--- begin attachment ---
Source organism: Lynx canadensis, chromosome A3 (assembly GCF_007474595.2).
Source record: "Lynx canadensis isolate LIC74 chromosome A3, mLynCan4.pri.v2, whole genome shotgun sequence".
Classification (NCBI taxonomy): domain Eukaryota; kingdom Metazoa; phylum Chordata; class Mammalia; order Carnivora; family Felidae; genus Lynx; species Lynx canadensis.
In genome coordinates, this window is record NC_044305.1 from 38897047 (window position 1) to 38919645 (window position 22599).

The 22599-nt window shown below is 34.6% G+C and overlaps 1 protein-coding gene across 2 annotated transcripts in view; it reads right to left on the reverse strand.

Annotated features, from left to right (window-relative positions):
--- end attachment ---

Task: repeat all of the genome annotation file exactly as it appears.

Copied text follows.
Source organism: Lynx canadensis, chromosome A3 (assembly GCF_007474595.2).
Source record: "Lynx canadensis isolate LIC74 chromosome A3, mLynCan4.pri.v2, whole genome shotgun sequence".
Classification (NCBI taxonomy): domain Eukaryota; kingdom Metazoa; phylum Chordata; class Mammalia; order Carnivora; family Felidae; genus Lynx; species Lynx canadensis.
In genome coordinates, this window is record NC_044305.1 from 38897047 (window position 1) to 38919645 (window position 22599).

The 22599-nt window shown below is 34.6% G+C and overlaps 1 protein-coding gene across 2 annotated transcripts in view; it reads right to left on the reverse strand.

Annotated features, from left to right (window-relative positions):